The Kiowa Chief Satanta joins with other Indians to massacre a wagon train near the Red River in northeastern Texas.
One of the leading chiefs of the Kiowa in the 1860s and 1870s, Satanta was a fearsome warrior but also a skilled orator and diplomat. He helped negotiate and signed treaties with the U.S. establishing a Kiowa reservation in Indian Territory (modern-day Oklahoma), but Satanta remained resistant to government efforts to force the Kiowa to abandon their nomadic ways. The 1867 treaty allowed the Kiowa periodically to leave the reservation to hunt buffalo, but for more than a year, Satanta and other Kiowa continued to hunt and never even set foot on reservation lands. Fearing the Kiowa hunters would never come to the reservation, in late 1868 General Philip Sheridan had them arrested and brought in by force.
From the start, Satanta detested reservation life. He did not intend to become a farmer, a chore he considered to be women’s work. The beef provided by the Indian agents was stringy and vastly inferior to fresh buffalo, and he hated the tasteless corn they received. In 1870, when the Indian agent finally agreed that they could leave on another of the hunts provided for by the treaty, Satanta and several Kiowa happily rode off to Texas in search of buffalo. Along the way, they raided several white settlers, but the Kiowa were not identified and later returned to the reservation.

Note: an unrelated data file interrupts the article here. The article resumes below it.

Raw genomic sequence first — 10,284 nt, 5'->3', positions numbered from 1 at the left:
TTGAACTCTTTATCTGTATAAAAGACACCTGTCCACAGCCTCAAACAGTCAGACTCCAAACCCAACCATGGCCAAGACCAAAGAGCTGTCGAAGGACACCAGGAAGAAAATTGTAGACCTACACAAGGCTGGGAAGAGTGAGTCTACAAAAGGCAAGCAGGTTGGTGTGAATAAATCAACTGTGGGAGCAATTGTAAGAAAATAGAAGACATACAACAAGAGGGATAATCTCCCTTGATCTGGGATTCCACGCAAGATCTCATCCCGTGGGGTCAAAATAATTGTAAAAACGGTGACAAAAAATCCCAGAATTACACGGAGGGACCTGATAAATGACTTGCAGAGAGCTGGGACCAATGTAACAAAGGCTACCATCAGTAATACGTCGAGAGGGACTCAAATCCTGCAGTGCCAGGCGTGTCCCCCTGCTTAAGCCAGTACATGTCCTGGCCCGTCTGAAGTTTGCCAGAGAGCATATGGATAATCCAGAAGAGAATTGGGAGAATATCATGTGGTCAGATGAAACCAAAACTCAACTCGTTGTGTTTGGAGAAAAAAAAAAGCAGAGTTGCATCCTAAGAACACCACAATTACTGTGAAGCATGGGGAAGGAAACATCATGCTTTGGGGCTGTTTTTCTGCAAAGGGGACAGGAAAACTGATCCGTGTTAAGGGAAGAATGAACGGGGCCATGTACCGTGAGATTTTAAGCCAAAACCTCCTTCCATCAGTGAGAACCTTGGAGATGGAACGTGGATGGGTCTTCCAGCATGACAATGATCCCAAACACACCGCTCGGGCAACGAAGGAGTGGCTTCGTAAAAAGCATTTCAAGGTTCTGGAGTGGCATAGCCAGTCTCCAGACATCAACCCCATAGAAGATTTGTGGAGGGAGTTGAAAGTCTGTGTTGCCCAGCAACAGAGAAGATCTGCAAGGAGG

The following spring, Satanta grew more aggressive. He joined a large party of other Kiowa and Commanche who bridled under the restrictions of the reservation and determined to leave. Heading south to Texas, the Indians eluded army patrols along the Red River and crossed into Texas. On this day in 1871, they spotted a wagon train traveling along the Butterfield Trail. Hoping to steal guns and ammunition, the warriors attacked the 10 freight trains, killing seven teamsters. They let the remaining drivers escape while they looted the wagons.
Again, Satanta and the other warriors returned to the reservation. Informed of the Texas raid, the Indian agent asked if any of his charges had participated. Amazingly, Satanta announced that he had led the raid, and that their poor treatment on the reservation justified it. “I have repeatedly asked for arms and ammunition,” he explained, “which you have not furnished, and made many other requests, which have not been granted.”
Taken to Texas for trial, Satanta was sentenced to hang, but the penalty was later commuted to life in prison. Besieged with humanitarian requests, the Texas governor paroled Satanta back to the reservation in 1873. The following summer, Satanta again led war parties off the reservations, this time to participate in the Red River War from 1874 to 1875. By October 1875, Satanta and his allies were again forced to surrender.
Despite his vocal protests that he preferred execution to imprisonment, Satanta was returned to the Texas State Penitentiary in Huntsville. He fell into a deep depression, refused to eat, and slowly began to starve to death. Transferred to the prison hospital in 1878, he died by suicide by leaping headfirst from a second-story window.